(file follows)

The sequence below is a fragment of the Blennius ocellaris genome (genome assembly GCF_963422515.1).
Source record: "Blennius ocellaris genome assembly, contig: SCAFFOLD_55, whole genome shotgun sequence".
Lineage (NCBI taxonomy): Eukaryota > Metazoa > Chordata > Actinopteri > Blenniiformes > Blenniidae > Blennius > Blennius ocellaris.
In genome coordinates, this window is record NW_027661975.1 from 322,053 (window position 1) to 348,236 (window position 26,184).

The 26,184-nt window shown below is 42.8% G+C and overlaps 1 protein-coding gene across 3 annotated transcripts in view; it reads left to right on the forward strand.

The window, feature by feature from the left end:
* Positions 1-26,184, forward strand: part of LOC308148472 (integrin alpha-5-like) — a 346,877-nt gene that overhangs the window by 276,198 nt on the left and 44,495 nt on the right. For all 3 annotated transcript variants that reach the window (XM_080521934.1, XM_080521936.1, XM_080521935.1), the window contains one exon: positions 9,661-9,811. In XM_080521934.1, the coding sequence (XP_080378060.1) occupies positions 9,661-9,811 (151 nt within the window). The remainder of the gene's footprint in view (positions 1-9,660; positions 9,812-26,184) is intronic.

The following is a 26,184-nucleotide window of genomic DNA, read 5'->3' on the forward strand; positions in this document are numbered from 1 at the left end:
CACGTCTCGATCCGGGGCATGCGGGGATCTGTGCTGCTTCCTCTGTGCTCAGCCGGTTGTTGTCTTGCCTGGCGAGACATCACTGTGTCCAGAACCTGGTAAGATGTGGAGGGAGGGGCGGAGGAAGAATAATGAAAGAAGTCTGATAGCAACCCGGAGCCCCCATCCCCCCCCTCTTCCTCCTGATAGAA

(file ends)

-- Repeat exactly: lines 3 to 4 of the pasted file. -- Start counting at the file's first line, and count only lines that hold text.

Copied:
Lineage (NCBI taxonomy): Eukaryota > Metazoa > Chordata > Actinopteri > Blenniiformes > Blenniidae > Blennius > Blennius ocellaris.
In genome coordinates, this window is record NW_027661975.1 from 322,053 (window position 1) to 348,236 (window position 26,184).